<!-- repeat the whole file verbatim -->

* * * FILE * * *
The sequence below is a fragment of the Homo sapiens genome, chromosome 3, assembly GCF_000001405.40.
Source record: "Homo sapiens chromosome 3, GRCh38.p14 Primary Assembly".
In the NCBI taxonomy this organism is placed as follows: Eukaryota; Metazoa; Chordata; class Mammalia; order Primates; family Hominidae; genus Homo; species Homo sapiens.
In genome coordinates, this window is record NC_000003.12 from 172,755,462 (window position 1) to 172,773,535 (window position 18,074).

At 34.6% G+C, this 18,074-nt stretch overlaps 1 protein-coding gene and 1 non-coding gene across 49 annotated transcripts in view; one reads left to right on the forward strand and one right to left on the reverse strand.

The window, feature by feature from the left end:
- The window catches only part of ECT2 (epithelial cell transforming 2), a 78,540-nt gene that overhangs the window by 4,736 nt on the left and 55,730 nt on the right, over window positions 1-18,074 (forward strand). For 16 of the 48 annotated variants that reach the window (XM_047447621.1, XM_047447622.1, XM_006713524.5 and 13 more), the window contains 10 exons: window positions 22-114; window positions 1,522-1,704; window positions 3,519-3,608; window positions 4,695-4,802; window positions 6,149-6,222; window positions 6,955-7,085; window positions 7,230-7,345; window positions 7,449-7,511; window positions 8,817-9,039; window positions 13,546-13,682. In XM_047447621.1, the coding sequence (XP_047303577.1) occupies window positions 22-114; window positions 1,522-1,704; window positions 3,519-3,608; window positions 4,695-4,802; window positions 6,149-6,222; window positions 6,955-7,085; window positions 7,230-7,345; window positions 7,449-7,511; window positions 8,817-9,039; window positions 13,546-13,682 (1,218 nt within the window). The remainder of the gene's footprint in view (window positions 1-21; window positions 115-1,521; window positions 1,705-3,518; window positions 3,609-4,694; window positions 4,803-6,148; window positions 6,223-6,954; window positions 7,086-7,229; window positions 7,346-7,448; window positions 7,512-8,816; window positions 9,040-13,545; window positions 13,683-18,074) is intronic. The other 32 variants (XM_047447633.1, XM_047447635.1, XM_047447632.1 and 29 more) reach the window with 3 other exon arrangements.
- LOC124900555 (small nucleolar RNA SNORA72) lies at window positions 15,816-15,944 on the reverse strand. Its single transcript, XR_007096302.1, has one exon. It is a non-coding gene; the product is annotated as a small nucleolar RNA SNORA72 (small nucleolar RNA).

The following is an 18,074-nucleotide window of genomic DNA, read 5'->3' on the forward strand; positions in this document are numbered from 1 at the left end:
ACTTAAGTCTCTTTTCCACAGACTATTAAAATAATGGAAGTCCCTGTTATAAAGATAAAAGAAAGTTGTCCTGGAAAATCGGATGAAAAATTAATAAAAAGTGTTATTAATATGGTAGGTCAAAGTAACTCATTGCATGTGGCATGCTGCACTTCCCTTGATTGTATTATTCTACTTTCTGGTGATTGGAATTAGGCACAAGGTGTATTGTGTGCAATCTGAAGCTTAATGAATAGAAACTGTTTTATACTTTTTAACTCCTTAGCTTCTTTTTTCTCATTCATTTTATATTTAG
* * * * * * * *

The sequence below is a fragment of the Homo sapiens genome, chromosome 3, assembly GCF_000001405.40.
Source record: "Homo sapiens chromosome 3, GRCh38.p14 Primary Assembly".
In the NCBI taxonomy this organism is placed as follows: Eukaryota; Metazoa; Chordata; class Mammalia; order Primates; family Hominidae; genus Homo; species Homo sapiens.
In genome coordinates, this window is record NC_000003.12 from 172,755,462 (window position 1) to 172,773,535 (window position 18,074).

At 34.6% G+C, this 18,074-nt stretch overlaps 1 protein-coding gene and 1 non-coding gene across 49 annotated transcripts in view; one reads left to right on the forward strand and one right to left on the reverse strand.

The window, feature by feature from the left end:
- The window catches only part of ECT2 (epithelial cell transforming 2), a 78,540-nt gene that overhangs the window by 4,736 nt on the left and 55,730 nt on the right, over window positions 1-18,074 (forward strand). For 16 of the 48 annotated variants that reach the window (XM_047447621.1, XM_047447622.1, XM_006713524.5 and 13 more), the window contains 10 exons: window positions 22-114; window positions 1,522-1,704; window positions 3,519-3,608; window positions 4,695-4,802; window positions 6,149-6,222; window positions 6,955-7,085; window positions 7,230-7,345; window positions 7,449-7,511; window positions 8,817-9,039; window positions 13,546-13,682. In XM_047447621.1, the coding sequence (XP_047303577.1) occupies window positions 22-114; window positions 1,522-1,704; window positions 3,519-3,608; window positions 4,695-4,802; window positions 6,149-6,222; window positions 6,955-7,085; window positions 7,230-7,345; window positions 7,449-7,511; window positions 8,817-9,039; window positions 13,546-13,682 (1,218 nt within the window). The remainder of the gene's footprint in view (window positions 1-21; window positions 115-1,521; window positions 1,705-3,518; window positions 3,609-4,694; window positions 4,803-6,148; window positions 6,223-6,954; window positions 7,086-7,229; window positions 7,346-7,448; window positions 7,512-8,816; window positions 9,040-13,545; window positions 13,683-18,074) is intronic. The other 32 variants (XM_047447633.1, XM_047447635.1, XM_047447632.1 and 29 more) reach the window with 3 other exon arrangements.
- LOC124900555 (small nucleolar RNA SNORA72) lies at window positions 15,816-15,944 on the reverse strand. Its single transcript, XR_007096302.1, has one exon. It is a non-coding gene; the product is annotated as a small nucleolar RNA SNORA72 (small nucleolar RNA).

The following is an 18,074-nucleotide window of genomic DNA, read 5'->3' on the forward strand; positions in this document are numbered from 1 at the left end:
ACTTAAGTCTCTTTTCCACAGACTATTAAAATAATGGAAGTCCCTGTTATAAAGATAAAAGAAAGTTGTCCTGGAAAATCGGATGAAAAATTAATAAAAAGTGTTATTAATATGGTAGGTCAAAGTAACTCATTGCATGTGGCATGCTGCACTTCCCTTGATTGTATTATTCTACTTTCTGGTGATTGGAATTAGGCACAAGGTGTATTGTGTGCAATCTGAAGCTTAATGAATAGAAACTGTTTTATACTTTTTAACTCCTTAGCTTCTTTTTTCTCATTCATTTTATATTTAG